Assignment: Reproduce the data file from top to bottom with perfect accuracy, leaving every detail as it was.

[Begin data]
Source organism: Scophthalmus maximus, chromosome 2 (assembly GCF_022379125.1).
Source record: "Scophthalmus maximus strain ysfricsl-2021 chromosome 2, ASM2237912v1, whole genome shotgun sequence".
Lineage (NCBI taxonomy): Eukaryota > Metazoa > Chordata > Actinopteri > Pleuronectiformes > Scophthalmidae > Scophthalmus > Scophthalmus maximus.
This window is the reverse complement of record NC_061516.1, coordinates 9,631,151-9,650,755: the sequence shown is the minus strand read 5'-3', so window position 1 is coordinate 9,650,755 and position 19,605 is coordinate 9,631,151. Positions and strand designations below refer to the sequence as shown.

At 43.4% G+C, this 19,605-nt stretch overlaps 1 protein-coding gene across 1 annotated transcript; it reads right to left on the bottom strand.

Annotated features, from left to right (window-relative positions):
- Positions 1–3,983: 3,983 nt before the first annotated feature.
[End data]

Source organism: Scophthalmus maximus, chromosome 2 (assembly GCF_022379125.1).
Source record: "Scophthalmus maximus strain ysfricsl-2021 chromosome 2, ASM2237912v1, whole genome shotgun sequence".
Lineage (NCBI taxonomy): Eukaryota > Metazoa > Chordata > Actinopteri > Pleuronectiformes > Scophthalmidae > Scophthalmus > Scophthalmus maximus.
This window is the reverse complement of record NC_061516.1, coordinates 9,631,151-9,650,755: the sequence shown is the minus strand read 5'-3', so window position 1 is coordinate 9,650,755 and position 19,605 is coordinate 9,631,151. Positions and strand designations below refer to the sequence as shown.

At 43.4% G+C, this 19,605-nt stretch overlaps 1 protein-coding gene across 1 annotated transcript; it reads right to left on the bottom strand.

Annotated features, from left to right (window-relative positions):
- Positions 1–3,983: 3,983 nt before the first annotated feature.